Dinnertime: Not all raw veggies are better for you
Variety of cooked, raw vegetables recommended
SAN ANTONIO – We all know we should eat our vegetables, and we typically think raw ones are better for us, but that’s not always the case.
Since forever, children have been told to eat their spinach to get the maximum benefit of calcium and iron. Consumer Reports said parents should blanch the leaves lightly and then plunge them in cold water. That reduces the levels of an acid in raw spinach that inhibits the absorption of nutrients.
“For some vegetables, cooking breaks down the cell walls and that makes it easier for your body to absorb the nutrients. Take carrots for instance. When you cook them, you absorb about 14 percent more of the carotenoids, the antioxidants that they contain,” said Trish Calvo, Consumer Reports’ health and food editor.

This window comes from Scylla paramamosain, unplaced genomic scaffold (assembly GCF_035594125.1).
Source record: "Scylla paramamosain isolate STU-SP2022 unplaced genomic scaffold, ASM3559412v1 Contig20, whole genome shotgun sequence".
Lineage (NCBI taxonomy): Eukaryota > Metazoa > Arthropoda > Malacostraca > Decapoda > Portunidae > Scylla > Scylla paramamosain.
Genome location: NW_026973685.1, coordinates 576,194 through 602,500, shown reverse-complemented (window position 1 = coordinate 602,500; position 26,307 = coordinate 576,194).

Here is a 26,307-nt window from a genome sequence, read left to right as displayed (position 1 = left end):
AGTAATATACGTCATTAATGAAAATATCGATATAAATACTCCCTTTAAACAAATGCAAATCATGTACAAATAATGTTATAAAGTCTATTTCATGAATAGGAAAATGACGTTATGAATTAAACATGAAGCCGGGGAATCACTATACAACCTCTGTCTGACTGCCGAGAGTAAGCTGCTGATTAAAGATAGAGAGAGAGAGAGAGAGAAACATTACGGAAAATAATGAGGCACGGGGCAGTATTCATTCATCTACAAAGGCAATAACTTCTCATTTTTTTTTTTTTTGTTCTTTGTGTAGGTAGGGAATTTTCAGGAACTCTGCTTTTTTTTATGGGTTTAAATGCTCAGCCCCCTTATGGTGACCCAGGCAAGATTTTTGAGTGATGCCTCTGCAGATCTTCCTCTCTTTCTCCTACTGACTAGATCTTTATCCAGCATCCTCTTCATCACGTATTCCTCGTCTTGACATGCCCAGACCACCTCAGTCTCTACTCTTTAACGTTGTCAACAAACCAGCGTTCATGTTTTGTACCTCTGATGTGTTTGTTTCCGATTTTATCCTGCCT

Cooking white mushrooms just about doubles their levels of important nutrients, such as potassium, niacin, zinc and magnesium.
Boiling asparagus just until it turns bright green boosts cancer-fighting antioxidants and phenolic acid. The same goes for tomatoes. One study found that cooking boosts the disease-fighting antioxidant called lycopene by about 35 percent.
Consumer Reports recommends roasting tomatoes for about a half-hour at 200 degrees. Cooking them enhances their flavor, as well.
Cooking can also destroy vitamins. For instance, the level of vitamin C goes down quite a bit in cooked tomatoes, so it’s best to eat a variety of both cooked and raw vegetables.
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